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Parenting Now

August 31, 2015

Silhouette Happy Family on Walk in Action, Vector Illustration for Design

Becoming a parent – through birth, adoption, marriage – regardless of how, is the most joyful, terrifying, confusing, life-changing, earth-shattering, conflicting, miraculous, adventure you may jump or tiptoe into, with eyes wide open or shut tight, mind full of wonder, books full of advice, well-meaning loved ones with advice that conflicts with our books…

The reality is, each child is unique, and every parent has differences.  And as our child grows and develops, what was helpful when she was 6, you may as well as throw out with the bathwater now!

At Vista Hill SmartCare, we are frequently referred children with behavioral concerns, and moms and dads (or grandparents raising their grandchildren) who are asking for assistance with their parenting.   And we pride ourselves with utilizing evidence-based curricula with these families and in our Wellness groups to support them in improving their relationship and interventions.   The techniques and the guidelines provide wonderful foundations for improved parenting and child/parent relationships.

But my colleagues, my fellow parents/friends and myself have noticed a significant shift over the past few decades that should be factored in, when addressing parenting.

Life is different, and we cannot ignore that.  Of course, this is nothing new, and with each generation, parents face new challenges that their parents didn’t face, complicated and exacerbated  by advances in technology and other factors;  somehow, seemingly even more profound with this generation.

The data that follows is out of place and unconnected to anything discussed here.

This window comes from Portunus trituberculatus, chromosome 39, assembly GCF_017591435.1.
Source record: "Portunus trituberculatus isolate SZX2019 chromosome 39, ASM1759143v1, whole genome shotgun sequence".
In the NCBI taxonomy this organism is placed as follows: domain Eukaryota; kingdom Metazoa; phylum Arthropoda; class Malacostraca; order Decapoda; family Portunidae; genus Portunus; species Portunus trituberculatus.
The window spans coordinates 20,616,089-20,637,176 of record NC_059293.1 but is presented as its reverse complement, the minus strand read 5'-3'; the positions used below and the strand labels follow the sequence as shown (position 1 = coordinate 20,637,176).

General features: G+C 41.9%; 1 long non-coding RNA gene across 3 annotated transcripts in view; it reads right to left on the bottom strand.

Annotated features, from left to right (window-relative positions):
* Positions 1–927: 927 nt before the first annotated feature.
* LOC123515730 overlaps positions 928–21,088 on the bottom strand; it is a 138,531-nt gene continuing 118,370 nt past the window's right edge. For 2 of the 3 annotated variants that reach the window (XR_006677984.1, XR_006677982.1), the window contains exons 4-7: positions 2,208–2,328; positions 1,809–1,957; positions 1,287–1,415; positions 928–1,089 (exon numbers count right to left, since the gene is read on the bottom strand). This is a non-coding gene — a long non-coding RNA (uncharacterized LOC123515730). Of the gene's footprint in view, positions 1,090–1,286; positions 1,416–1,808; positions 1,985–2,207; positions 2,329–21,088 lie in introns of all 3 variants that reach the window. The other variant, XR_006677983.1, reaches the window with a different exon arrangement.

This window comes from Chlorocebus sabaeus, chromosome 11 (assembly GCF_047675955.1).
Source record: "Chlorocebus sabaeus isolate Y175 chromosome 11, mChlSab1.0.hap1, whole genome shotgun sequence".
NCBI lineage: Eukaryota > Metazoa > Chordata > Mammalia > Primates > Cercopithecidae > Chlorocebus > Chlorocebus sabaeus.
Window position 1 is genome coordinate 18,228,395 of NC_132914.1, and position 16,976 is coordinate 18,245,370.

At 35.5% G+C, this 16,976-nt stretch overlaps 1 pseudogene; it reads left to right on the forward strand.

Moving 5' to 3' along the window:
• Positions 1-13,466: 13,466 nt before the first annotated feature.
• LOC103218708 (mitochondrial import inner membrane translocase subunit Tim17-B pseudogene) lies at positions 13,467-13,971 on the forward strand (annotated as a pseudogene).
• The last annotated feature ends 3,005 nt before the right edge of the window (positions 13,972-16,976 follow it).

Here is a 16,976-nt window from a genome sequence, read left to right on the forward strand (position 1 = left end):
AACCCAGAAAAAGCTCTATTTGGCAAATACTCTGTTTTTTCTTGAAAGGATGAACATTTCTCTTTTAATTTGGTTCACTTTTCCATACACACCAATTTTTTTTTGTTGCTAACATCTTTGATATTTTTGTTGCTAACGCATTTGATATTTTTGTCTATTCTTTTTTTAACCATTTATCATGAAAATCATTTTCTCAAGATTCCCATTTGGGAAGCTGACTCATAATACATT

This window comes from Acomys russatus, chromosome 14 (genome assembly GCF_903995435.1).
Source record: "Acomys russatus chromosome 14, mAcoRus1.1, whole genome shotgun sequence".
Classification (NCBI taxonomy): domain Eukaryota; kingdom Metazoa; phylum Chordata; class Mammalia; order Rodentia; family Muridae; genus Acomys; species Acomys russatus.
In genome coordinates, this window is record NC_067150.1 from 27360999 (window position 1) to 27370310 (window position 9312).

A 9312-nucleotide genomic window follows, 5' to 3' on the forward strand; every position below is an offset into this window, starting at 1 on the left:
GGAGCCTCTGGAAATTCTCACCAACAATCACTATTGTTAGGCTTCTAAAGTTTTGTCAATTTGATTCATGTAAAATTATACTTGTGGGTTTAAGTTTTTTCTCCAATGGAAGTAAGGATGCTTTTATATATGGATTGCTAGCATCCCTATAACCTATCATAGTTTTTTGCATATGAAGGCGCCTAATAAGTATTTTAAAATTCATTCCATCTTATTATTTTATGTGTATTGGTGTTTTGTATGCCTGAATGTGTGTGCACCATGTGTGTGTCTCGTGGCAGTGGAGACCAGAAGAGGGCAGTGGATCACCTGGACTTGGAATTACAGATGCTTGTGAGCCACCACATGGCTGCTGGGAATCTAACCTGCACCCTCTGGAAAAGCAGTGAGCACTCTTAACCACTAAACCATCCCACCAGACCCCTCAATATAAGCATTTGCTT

Our kids are growing up in a fast-paced, vibrant, interactive time, an era of instant gratification and instant familiarity that can lead to a disconnect from nature, a heightened need for approval, 100’s of “friends”, a sense of entitlement,  quick fixes, “boredom”.

I suggest that despite these changing times, developmental stages and changes are still very much the same, and children continue to need (and desire), perhaps more than ever, consistency, routine, predictability, stability, clear communication and boundaries, as well as of course, unconditional love, support and encouragement.  We have the awesome responsibility to our children to guide, teach and role-model the values and choices we hope to instill in them.  First and foremost, are their parents, not their friends.

Our kids, just like ourselves, learn from disappointments, from struggles, even from failures. They will learn to solve problems, they will learn to handle disappointments, they will build resiliency.   If we give them a bit of room to do so safely, hopefully they will take these lessons learned with them, as they move forward successfully into adulthood.

Mostly, we have the best intentions as parents.  We make mistakes, we have our own challenges, at times our kids even “hate” us. We’re judged by our own parents, by our kids’ teachers, even by strangers.  We occasionally even have our breakthroughs and “aha” moments.

And tomorrow, we get up and do it all over again.

Pamela Sachs, LCSW


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